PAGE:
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“The serious nature of these allegations and the evidence on the public record of failure to report by individuals at Penn State warrants an immediate review of the relationship between federal and state reporting requirements on child abuse and neglect” Casey, a Democrat, wrote.

Justine Sessions, a spokeswoman for the Senate Committee on Health, Education, Labor and Pensions said it was “closely monitoring this situation and the ongoing criminal and Department of Education investigations, and will take Sen. Casey’s request under consideration.”

Casey’s request came one day after Sandusky, once considered Paterno’s heir apparent, said he had showered with young boys and hugged them but called the allegedly criminal contact “horseplay.”

Sandusky told NBC News’ “Rock Center” on Monday night that he was not a pedophile but, in retrospect, should not have showered with the boys he’s charged with sexually assaulting.

In an interview with Bob Costas, Sandusky proclaimed his innocence in the face of a series of startling allegations detailed in a grand jury report.

“I am innocent of those charges,” Sandusky said. “… I could say that I have done some of those things. I have horsed around with kids. I have showered after workouts. I have hugged them, and I have touched their legs without intent of sexual contact.”

The grand jury said some of the crimes happened at Penn State, where Sandusky had access to campus as an emeritus professor following his 1999 retirement as Paterno’s top defensive assistant.

Asked whether he was sexually attracted to underage boys, Sandusky said “sexually attracted, no. I enjoy young people, I love to be around them, but, no, I’m not sexually attracted to young boys.”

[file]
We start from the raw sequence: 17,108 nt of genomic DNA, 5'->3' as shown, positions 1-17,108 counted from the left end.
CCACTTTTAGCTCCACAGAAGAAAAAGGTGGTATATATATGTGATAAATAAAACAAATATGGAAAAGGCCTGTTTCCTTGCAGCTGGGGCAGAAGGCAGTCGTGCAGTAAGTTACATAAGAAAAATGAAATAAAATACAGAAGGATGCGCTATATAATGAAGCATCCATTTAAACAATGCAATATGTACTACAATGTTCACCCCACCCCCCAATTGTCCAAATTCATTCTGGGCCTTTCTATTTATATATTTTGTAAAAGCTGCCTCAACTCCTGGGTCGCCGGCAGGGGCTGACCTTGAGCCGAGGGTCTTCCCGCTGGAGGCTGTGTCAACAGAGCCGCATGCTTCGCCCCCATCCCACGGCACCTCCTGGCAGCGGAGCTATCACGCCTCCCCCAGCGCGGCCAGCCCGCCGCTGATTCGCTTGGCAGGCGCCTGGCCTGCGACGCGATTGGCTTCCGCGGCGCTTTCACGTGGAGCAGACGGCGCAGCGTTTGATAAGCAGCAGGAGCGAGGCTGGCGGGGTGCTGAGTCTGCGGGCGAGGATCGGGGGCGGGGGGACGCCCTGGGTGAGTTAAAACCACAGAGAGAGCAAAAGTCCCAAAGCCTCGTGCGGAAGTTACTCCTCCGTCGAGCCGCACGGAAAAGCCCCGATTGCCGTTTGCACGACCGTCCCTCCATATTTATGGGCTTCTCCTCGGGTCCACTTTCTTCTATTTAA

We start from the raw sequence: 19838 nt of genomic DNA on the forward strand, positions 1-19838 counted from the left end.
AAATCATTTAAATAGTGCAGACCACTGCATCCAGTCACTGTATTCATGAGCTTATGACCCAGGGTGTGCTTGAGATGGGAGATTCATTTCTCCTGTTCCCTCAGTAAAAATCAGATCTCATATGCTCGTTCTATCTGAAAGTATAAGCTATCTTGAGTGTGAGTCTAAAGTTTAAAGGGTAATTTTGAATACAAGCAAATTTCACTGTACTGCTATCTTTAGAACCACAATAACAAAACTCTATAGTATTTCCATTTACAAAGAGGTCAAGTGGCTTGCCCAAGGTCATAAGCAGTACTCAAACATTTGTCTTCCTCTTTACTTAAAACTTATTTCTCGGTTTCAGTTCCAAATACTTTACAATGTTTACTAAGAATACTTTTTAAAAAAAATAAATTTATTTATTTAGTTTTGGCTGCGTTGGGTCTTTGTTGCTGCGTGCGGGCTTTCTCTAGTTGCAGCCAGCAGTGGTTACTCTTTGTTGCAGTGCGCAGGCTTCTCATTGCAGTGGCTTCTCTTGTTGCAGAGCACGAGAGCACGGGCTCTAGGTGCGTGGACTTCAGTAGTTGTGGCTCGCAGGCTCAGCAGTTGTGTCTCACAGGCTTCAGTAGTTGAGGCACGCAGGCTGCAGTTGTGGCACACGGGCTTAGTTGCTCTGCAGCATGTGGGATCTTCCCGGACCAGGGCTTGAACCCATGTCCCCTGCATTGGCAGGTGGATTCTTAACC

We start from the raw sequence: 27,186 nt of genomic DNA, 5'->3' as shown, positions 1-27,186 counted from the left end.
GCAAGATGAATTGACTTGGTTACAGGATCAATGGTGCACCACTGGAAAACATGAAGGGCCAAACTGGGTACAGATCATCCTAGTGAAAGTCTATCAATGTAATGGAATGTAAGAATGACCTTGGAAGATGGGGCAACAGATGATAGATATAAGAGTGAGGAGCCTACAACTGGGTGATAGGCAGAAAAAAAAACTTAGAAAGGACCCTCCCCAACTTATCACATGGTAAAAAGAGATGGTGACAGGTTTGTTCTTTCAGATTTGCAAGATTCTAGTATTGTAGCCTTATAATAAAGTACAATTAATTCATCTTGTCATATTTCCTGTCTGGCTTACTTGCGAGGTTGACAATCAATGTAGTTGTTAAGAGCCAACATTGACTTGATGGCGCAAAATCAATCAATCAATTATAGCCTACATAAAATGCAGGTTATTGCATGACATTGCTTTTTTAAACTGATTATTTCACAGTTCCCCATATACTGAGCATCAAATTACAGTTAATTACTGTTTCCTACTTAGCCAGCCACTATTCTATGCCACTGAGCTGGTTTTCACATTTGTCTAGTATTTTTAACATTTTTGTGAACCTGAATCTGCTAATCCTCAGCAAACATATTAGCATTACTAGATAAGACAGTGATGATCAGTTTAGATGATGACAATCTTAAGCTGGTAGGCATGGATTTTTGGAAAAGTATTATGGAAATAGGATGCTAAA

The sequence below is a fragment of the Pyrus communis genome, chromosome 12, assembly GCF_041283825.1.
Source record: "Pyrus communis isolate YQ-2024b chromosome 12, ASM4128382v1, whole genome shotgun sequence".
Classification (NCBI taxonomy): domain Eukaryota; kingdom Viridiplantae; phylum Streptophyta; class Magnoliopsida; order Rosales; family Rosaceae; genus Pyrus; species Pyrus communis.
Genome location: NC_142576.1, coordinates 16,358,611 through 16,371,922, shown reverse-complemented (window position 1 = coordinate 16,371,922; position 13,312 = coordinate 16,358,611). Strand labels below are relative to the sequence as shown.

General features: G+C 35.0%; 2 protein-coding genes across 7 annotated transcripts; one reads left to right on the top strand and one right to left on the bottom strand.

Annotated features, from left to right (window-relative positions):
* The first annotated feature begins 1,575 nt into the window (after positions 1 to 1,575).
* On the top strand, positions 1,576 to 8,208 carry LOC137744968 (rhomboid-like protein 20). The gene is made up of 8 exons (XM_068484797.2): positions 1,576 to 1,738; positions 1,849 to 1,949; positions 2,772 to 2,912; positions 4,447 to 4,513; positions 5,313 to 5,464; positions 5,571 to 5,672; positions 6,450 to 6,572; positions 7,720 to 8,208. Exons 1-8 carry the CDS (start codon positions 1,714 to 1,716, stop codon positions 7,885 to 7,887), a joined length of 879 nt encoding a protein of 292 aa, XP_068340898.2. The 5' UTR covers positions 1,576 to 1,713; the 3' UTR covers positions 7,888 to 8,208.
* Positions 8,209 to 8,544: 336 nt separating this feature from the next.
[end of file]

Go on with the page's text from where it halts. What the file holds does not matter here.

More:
Asked if there was anything he had done wrong, Sandusky said, “I shouldn’t have showered with those kids.”

When pressed about how two people could claim to have witnessed Sandusky engaged in sexual contact with boys on two different occasions, Sandusky replied that “you’d have to ask” them.

The scandal has hit hard the community called Happy Valley, where “success with honor” is the motto. Paterno and University President Graham Spanier have lost their jobs. Curley and Schultz also have left their posts.

The interview with Costas was Sandusky’s first public comment on the charges. He had previously maintained his innocence through his attorney, Joe Amendola.

“We anticipate we’re going to have at least several of those kids come forward and say `This never happened. This is me. This is the allegation. It never occurred,’” Amendola said on the NBC broadcast.

A spokesman for Pennsylvania Attorney General Linda Kelly declined to comment on the interview, citing the active investigation.

Amendola earlier told CNN that his client was just behaving like “a jock.”

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